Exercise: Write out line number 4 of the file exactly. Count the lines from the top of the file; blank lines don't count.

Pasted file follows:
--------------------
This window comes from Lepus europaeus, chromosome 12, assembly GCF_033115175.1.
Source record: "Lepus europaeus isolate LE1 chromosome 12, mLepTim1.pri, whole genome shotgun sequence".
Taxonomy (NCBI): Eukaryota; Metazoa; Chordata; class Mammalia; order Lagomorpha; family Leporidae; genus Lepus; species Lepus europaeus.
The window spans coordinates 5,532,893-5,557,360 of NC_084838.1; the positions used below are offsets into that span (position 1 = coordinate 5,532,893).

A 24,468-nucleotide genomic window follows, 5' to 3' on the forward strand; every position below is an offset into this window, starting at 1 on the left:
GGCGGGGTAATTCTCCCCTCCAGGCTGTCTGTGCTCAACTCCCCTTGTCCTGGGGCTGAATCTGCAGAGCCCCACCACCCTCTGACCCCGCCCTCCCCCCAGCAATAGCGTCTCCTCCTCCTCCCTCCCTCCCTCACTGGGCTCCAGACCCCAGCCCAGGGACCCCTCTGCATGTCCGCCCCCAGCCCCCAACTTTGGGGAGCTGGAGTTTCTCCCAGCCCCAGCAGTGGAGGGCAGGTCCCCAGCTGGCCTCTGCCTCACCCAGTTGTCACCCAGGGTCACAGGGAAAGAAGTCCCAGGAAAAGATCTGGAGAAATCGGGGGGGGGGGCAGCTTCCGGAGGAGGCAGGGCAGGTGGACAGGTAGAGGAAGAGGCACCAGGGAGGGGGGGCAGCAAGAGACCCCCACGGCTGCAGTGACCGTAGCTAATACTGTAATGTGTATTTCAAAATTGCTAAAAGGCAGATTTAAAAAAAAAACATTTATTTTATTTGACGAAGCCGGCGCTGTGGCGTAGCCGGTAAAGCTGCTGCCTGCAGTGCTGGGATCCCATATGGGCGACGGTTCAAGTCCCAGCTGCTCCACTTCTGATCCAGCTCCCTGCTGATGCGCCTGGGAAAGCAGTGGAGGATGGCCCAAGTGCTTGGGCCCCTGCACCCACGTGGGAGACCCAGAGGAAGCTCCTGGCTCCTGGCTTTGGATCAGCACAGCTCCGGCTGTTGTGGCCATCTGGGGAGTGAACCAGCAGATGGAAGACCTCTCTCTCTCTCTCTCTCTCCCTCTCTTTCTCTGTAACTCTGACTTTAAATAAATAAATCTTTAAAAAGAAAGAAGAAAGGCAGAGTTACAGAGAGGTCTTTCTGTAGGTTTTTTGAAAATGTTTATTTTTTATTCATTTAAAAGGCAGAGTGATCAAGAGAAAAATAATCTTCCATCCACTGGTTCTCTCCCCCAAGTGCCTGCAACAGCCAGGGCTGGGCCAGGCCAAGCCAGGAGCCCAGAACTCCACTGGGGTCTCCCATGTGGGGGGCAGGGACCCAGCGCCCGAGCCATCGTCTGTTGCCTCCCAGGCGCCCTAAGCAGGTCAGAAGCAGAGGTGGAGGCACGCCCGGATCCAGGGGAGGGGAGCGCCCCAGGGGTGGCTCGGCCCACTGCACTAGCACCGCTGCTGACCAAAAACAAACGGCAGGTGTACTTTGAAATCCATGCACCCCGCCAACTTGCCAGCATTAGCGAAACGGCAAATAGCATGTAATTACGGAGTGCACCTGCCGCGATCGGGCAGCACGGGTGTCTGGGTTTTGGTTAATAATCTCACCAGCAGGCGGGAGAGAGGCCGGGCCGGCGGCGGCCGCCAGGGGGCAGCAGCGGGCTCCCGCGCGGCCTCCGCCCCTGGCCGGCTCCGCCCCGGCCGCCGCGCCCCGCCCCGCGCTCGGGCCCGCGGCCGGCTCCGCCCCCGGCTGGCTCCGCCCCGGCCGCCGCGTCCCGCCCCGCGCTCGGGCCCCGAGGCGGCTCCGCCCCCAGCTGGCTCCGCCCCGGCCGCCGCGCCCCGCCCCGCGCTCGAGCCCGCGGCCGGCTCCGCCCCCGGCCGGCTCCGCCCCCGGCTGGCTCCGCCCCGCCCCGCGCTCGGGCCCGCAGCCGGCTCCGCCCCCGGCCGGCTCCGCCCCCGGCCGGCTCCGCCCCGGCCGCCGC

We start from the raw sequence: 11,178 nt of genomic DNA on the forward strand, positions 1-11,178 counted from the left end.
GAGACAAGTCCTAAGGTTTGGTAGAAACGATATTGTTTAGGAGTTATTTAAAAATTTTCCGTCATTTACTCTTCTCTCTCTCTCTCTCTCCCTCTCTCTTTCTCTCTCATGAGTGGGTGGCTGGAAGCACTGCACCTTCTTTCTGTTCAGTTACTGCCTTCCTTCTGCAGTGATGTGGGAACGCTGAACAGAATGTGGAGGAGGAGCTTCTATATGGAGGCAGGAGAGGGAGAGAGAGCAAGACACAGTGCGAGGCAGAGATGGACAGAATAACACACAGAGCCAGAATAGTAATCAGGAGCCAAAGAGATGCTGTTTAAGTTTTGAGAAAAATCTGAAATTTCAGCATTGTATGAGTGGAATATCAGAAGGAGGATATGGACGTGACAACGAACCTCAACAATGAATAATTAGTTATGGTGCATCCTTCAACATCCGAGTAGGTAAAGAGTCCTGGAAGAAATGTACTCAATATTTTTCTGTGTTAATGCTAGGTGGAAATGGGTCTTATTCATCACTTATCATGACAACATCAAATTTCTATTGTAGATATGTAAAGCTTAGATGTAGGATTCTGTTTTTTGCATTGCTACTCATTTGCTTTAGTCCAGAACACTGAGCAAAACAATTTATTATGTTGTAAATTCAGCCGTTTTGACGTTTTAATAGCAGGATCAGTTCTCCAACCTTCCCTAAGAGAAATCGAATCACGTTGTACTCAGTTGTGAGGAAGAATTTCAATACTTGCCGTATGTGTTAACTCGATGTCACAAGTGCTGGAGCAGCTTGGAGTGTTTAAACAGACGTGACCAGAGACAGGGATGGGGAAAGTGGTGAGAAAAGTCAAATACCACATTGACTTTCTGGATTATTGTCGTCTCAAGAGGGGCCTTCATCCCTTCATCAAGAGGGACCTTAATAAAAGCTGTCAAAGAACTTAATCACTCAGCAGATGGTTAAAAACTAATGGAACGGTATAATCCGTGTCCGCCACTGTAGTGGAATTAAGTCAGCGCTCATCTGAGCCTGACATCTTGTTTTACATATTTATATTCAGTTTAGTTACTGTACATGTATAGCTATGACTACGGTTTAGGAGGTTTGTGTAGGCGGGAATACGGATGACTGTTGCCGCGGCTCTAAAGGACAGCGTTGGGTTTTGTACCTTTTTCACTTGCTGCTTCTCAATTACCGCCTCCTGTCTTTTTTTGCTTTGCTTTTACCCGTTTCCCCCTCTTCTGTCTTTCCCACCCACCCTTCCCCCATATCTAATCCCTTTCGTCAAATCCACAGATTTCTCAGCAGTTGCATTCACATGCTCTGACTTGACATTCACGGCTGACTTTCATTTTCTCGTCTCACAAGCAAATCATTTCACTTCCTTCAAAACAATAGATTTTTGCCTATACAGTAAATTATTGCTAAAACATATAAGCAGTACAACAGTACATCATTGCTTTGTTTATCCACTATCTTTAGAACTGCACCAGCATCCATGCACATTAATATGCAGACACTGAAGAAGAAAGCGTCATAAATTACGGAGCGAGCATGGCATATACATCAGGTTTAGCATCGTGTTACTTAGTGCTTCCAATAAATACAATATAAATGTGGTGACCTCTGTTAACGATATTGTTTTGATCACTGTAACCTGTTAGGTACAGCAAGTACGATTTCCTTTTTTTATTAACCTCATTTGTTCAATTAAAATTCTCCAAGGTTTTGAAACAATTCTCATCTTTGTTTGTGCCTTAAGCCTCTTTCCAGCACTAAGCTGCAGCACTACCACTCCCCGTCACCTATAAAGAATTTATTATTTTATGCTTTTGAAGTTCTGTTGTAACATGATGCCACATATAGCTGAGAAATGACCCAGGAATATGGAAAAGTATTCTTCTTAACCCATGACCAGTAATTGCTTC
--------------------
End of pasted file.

The window spans coordinates 5,532,893-5,557,360 of NC_084838.1; the positions used below are offsets into that span (position 1 = coordinate 5,532,893).